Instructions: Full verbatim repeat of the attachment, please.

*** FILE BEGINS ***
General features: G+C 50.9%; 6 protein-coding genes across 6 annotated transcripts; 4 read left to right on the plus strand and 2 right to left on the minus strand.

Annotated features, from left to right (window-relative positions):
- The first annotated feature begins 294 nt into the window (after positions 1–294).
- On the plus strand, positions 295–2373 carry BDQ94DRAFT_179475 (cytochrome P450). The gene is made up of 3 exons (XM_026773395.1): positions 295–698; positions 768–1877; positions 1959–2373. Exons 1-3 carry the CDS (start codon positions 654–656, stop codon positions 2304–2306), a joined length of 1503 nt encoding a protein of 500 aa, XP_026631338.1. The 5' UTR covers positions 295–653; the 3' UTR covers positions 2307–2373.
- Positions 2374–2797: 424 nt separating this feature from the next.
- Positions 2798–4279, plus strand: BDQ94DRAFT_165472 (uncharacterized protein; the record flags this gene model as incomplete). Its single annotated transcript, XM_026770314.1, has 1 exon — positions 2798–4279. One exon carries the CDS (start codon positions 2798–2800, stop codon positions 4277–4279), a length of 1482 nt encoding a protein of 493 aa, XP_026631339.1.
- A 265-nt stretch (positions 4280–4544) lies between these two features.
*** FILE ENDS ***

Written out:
General features: G+C 50.9%; 6 protein-coding genes across 6 annotated transcripts; 4 read left to right on the plus strand and 2 right to left on the minus strand.

Annotated features, from left to right (window-relative positions):
- The first annotated feature begins 294 nt into the window (after positions 1–294).
- On the plus strand, positions 295–2373 carry BDQ94DRAFT_179475 (cytochrome P450). The gene is made up of 3 exons (XM_026773395.1): positions 295–698; positions 768–1877; positions 1959–2373. Exons 1-3 carry the CDS (start codon positions 654–656, stop codon positions 2304–2306), a joined length of 1503 nt encoding a protein of 500 aa, XP_026631338.1. The 5' UTR covers positions 295–653; the 3' UTR covers positions 2307–2373.
- Positions 2374–2797: 424 nt separating this feature from the next.
- Positions 2798–4279, plus strand: BDQ94DRAFT_165472 (uncharacterized protein; the record flags this gene model as incomplete). Its single annotated transcript, XM_026770314.1, has 1 exon — positions 2798–4279. One exon carries the CDS (start codon positions 2798–2800, stop codon positions 4277–4279), a length of 1482 nt encoding a protein of 493 aa, XP_026631339.1.
- A 265-nt stretch (positions 4280–4544) lies between these two features.